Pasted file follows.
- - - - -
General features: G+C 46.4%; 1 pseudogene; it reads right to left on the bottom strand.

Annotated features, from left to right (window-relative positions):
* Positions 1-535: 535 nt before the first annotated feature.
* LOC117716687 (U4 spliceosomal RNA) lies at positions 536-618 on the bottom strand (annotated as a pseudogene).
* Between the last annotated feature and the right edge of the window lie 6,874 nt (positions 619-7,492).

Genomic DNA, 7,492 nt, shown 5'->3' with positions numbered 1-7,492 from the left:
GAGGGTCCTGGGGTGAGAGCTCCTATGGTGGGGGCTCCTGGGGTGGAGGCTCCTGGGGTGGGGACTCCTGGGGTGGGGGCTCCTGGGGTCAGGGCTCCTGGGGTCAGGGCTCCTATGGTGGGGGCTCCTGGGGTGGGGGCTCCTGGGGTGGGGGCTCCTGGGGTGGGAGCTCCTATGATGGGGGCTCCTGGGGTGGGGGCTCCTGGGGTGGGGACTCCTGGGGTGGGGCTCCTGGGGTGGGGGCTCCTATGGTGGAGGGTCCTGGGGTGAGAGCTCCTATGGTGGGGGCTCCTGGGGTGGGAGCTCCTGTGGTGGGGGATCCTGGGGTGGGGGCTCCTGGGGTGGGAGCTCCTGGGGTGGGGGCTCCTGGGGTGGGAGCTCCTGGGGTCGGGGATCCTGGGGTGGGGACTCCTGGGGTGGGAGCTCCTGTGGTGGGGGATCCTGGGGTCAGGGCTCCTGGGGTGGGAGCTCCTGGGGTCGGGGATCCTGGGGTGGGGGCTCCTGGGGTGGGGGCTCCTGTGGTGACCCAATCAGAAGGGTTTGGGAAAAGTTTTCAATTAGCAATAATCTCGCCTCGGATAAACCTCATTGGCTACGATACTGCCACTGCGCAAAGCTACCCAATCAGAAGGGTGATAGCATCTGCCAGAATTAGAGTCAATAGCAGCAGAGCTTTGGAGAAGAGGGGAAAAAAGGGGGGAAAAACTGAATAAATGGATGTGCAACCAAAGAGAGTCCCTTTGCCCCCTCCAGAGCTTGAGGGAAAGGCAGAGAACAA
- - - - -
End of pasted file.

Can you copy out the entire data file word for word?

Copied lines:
General features: G+C 46.4%; 1 pseudogene; it reads right to left on the bottom strand.

Annotated features, from left to right (window-relative positions):
* Positions 1-535: 535 nt before the first annotated feature.
* LOC117716687 (U4 spliceosomal RNA) lies at positions 536-618 on the bottom strand (annotated as a pseudogene).
* Between the last annotated feature and the right edge of the window lie 6,874 nt (positions 619-7,492).

Genomic DNA, 7,492 nt, shown 5'->3' with positions numbered 1-7,492 from the left:
GAGGGTCCTGGGGTGAGAGCTCCTATGGTGGGGGCTCCTGGGGTGGAGGCTCCTGGGGTGGGGACTCCTGGGGTGGGGGCTCCTGGGGTCAGGGCTCCTGGGGTCAGGGCTCCTATGGTGGGGGCTCCTGGGGTGGGGGCTCCTGGGGTGGGGGCTCCTGGGGTGGGAGCTCCTATGATGGGGGCTCCTGGGGTGGGGGCTCCTGGGGTGGGGACTCCTGGGGTGGGGCTCCTGGGGTGGGGGCTCCTATGGTGGAGGGTCCTGGGGTGAGAGCTCCTATGGTGGGGGCTCCTGGGGTGGGAGCTCCTGTGGTGGGGGATCCTGGGGTGGGGGCTCCTGGGGTGGGAGCTCCTGGGGTGGGGGCTCCTGGGGTGGGAGCTCCTGGGGTCGGGGATCCTGGGGTGGGGACTCCTGGGGTGGGAGCTCCTGTGGTGGGGGATCCTGGGGTCAGGGCTCCTGGGGTGGGAGCTCCTGGGGTCGGGGATCCTGGGGTGGGGGCTCCTGGGGTGGGGGCTCCTGTGGTGACCCAATCAGAAGGGTTTGGGAAAAGTTTTCAATTAGCAATAATCTCGCCTCGGATAAACCTCATTGGCTACGATACTGCCACTGCGCAAAGCTACCCAATCAGAAGGGTGATAGCATCTGCCAGAATTAGAGTCAATAGCAGCAGAGCTTTGGAGAAGAGGGGAAAAAAGGGGGGAAAAACTGAATAAATGGATGTGCAACCAAAGAGAGTCCCTTTGCCCCCTCCAGAGCTTGAGGGAAAGGCAGAGAACAA